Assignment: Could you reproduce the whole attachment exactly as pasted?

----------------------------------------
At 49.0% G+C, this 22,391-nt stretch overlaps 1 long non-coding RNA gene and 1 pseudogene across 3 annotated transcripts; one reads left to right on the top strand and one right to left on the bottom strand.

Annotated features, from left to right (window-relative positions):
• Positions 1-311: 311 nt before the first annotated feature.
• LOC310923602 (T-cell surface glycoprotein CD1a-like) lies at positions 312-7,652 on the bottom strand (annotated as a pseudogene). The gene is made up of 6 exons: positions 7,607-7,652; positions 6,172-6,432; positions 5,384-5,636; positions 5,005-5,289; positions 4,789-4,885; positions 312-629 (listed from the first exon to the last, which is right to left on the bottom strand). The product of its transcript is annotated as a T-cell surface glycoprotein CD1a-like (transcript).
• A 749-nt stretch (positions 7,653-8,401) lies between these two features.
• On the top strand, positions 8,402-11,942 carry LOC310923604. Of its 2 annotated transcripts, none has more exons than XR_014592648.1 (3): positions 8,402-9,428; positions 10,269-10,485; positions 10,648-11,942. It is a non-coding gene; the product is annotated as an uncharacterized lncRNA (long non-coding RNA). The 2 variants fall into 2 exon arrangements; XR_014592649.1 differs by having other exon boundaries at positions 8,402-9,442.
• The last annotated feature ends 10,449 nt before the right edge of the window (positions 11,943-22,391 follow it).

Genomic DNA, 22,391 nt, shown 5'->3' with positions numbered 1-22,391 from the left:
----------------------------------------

At 49.0% G+C, this 22,391-nt stretch overlaps 1 long non-coding RNA gene and 1 pseudogene across 3 annotated transcripts; one reads left to right on the top strand and one right to left on the bottom strand.

Annotated features, from left to right (window-relative positions):
• Positions 1-311: 311 nt before the first annotated feature.
• LOC310923602 (T-cell surface glycoprotein CD1a-like) lies at positions 312-7,652 on the bottom strand (annotated as a pseudogene). The gene is made up of 6 exons: positions 7,607-7,652; positions 6,172-6,432; positions 5,384-5,636; positions 5,005-5,289; positions 4,789-4,885; positions 312-629 (listed from the first exon to the last, which is right to left on the bottom strand). The product of its transcript is annotated as a T-cell surface glycoprotein CD1a-like (transcript).
• A 749-nt stretch (positions 7,653-8,401) lies between these two features.
• On the top strand, positions 8,402-11,942 carry LOC310923604. Of its 2 annotated transcripts, none has more exons than XR_014592648.1 (3): positions 8,402-9,428; positions 10,269-10,485; positions 10,648-11,942. It is a non-coding gene; the product is annotated as an uncharacterized lncRNA (long non-coding RNA). The 2 variants fall into 2 exon arrangements; XR_014592649.1 differs by having other exon boundaries at positions 8,402-9,442.
• The last annotated feature ends 10,449 nt before the right edge of the window (positions 11,943-22,391 follow it).

Genomic DNA, 22,391 nt, shown 5'->3' with positions numbered 1-22,391 from the left: